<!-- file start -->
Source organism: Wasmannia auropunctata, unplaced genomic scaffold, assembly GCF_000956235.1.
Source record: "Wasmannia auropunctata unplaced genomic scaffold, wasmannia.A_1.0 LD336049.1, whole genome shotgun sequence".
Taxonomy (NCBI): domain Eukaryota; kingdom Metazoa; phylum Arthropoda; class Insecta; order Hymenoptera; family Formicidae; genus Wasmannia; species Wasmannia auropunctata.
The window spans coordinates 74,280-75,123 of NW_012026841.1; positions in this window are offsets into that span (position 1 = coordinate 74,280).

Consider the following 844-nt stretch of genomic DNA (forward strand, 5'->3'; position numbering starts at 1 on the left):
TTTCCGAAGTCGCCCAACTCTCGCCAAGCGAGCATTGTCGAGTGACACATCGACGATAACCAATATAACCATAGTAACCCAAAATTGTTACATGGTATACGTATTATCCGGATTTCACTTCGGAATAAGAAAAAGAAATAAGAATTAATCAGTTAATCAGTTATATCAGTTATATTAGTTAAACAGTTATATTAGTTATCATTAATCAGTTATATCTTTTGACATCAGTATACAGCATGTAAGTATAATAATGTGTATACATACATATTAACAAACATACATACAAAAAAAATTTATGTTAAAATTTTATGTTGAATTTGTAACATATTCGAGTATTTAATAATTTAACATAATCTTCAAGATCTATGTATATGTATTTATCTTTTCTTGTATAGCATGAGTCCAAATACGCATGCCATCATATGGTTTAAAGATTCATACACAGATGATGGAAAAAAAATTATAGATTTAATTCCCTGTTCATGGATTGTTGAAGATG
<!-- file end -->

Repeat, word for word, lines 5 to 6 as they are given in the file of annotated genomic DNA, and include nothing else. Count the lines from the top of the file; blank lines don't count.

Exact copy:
Consider the following 844-nt stretch of genomic DNA (forward strand, 5'->3'; position numbering starts at 1 on the left):
TTTCCGAAGTCGCCCAACTCTCGCCAAGCGAGCATTGTCGAGTGACACATCGACGATAACCAATATAACCATAGTAACCCAAAATTGTTACATGGTATACGTATTATCCGGATTTCACTTCGGAATAAGAAAAAGAAATAAGAATTAATCAGTTAATCAGTTATATCAGTTATATTAGTTAAACAGTTATATTAGTTATCATTAATCAGTTATATCTTTTGACATCAGTATACAGCATGTAAGTATAATAATGTGTATACATACATATTAACAAACATACATACAAAAAAAATTTATGTTAAAATTTTATGTTGAATTTGTAACATATTCGAGTATTTAATAATTTAACATAATCTTCAAGATCTATGTATATGTATTTATCTTTTCTTGTATAGCATGAGTCCAAATACGCATGCCATCATATGGTTTAAAGATTCATACACAGATGATGGAAAAAAAATTATAGATTTAATTCCCTGTTCATGGATTGTTGAAGATG